Thursday, April 24, 2008

The Dark Horse of Cantripshire
Part One

Christ, let this darkness end. Oh, how I long to look on the fields of Cantripshire once more! If I had known it would come to this, I never would have listened to him. How could he, my own flesh and blood, betray my trust in this most heinous and awful way?

The oftentimes cheerful and sunny Cantripshire horizon was slowly filling with dark, menacing clouds. G.H. Fipsworth watched from the wide bay windows of his study as the sky's hue darkened and the air closed in around him. The sounds of larks singing and far off dogs barking were gone. A silence was growing; an uneasy, almost terrible silence. Suddenly, he heard the distant rumble of thunder. Forks of lighting could be seen in the black mass in the sky that was moving ever closer to his spacious country home. Looks like we're in for one hell of a night, he thought to himself, slowly pouring a glass full of whiskey. The silence was abruptly interrupted by a loud knock at his study doors.
Where most people would have jumped at the sudden noise, Fipsworth's demeanor stayed calm. His years of serving the Empire in India as a Colonel had given him nerves of steel. When a man is faced with unexpected bursts of artillery or gunfire, he learns to keep his wits about him. Slowly turning his sturdy frame, he paced the large room in a surprisingly short amount of time. He laid a strong, weathered hand on the latch and swung the door open. There, standing before him, was Ian Nielson, the butler of the house since time immemorial.
"Sir, a Mr. Goodwin wishes to see you. He is waiting in the parlour," stated the elderly servant. Though getting on in years, it was obvious from the old man's eyes that he still possessed a sharp mind.
"Thank you, Nielson," said Fipsworth. "Tell him I shall be with him directly." The old butler nodded,
"Very good, sir," he said as he shuffled out of the room. Mr. Nigel Goodwin was Fipsworth's third cousin, twice removed, on his mother's side of the family. The two became fast friends long ago, having served in the Army together in the Manjabi Province. It had been awhile since Fipsworth and Goodwin had spoken due to the latter's journeys around the globe. Fipsworth was looking forward to catching up with his old friend; he always liked to hear stories from his cousin's adventures. I wonder what kind of tall tales he'll be telling this time, Fipsworth thought to himself, smiling. He proceeded out of his study and into the spacious parlour. As soon as Fipsworth set eyes on his cousin, he could tell something wasn’t right. The once smooth round face was taut and wrinkled. His customary smile was now a grimace of pain and the usual spark in his eyes was gone.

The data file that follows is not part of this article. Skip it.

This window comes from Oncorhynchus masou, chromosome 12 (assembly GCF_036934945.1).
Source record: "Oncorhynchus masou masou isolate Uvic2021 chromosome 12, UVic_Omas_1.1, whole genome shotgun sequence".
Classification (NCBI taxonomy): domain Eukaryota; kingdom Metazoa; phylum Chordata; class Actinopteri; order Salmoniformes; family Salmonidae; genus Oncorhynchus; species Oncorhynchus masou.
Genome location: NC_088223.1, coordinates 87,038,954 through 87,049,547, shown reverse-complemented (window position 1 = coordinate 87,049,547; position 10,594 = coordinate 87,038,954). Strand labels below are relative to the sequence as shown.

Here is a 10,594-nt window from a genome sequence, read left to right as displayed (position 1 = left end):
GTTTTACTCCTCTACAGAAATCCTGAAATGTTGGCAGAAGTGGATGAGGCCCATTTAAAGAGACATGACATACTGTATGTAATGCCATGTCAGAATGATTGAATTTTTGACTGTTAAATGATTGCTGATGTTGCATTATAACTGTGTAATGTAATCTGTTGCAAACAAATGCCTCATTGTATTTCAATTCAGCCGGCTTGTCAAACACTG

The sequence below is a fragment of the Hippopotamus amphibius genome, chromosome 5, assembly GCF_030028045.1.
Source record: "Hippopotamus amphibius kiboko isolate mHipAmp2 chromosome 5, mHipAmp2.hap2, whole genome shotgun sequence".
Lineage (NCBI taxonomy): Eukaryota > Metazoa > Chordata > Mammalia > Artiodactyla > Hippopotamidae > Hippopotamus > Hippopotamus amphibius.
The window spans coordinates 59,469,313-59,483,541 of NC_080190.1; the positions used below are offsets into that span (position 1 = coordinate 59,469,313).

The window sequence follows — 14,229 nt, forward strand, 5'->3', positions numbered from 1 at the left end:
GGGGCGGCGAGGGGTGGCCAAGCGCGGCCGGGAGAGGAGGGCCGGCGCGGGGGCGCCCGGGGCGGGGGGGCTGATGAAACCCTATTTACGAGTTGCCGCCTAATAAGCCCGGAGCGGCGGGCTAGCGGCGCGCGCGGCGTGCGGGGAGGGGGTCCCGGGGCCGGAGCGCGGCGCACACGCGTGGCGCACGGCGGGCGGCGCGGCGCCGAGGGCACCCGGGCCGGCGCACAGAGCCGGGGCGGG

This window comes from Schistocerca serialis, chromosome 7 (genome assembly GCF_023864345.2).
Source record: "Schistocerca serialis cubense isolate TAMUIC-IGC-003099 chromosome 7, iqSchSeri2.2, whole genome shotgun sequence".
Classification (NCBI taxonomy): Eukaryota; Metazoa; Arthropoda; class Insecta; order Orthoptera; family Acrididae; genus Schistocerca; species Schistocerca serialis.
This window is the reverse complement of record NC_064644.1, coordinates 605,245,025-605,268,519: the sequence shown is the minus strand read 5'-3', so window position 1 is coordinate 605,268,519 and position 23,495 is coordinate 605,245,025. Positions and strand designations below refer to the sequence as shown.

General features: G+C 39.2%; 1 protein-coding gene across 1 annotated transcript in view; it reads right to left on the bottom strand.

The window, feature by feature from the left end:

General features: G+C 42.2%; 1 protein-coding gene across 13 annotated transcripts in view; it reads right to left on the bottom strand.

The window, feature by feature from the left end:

“Hullo, Gerald,” said Goodwin, calling Fipsworth by his Christian name, “how are things?” His voice, once robust and jubilant, was now gravelly and it sounded as though that small salutation had drained the breath from his lungs.
“Not too bad, Nigel, not too bad,” said Fipsworth apprehensively. “You’re looking…well,” he added a moment later. Goodwin’s laugh was filled with anything but mirth.
“Oh my dear Gerald. Let’s dispense with the pleasantries, shall we? We can both see that the years have not been good to me.” Fipsworth could see the darkness in his cousin’s eyes. There seemed to be a shadow emanating from within, like a blackness pouring forth from his soul. His cracked lips opened and he said, “I have come to make you a proposition, my dear friend, my dear cousin. A proposition that I hope you will be unable to turn down.” Fipsworth waited a moment, eyeing his cousin with something that was half suspicion and half sadness. He could tell that the man was obviously down on his luck, and it pained him to see his once well-to-do cousin in such a spot.
“Look Nigel, if you just need to borrow some money or something, I could loan you a few hundred quid. I know you’re good--”
“Ha!” His cousin laughed in his face. “I do not need your charity, my dear boy. Despite my somewhat haggard and disheveled appearance, I am still somewhat wealthy. No, no, my proposition has nothing to do with anything so dismal as money.”
This last statement interested Fipsworth. As long as he could remember, his cousin had put money first. First before his wives, all three of them; first before his children, and who really knew how many of them there were? “Pray tell, then Nigel, what exactly is this grand proposition of yours?”
“I have two words for you, my dear Gerald,” his cousin rasped, his voice lowering to almost a whisper, “Sanjit Kumpur.”

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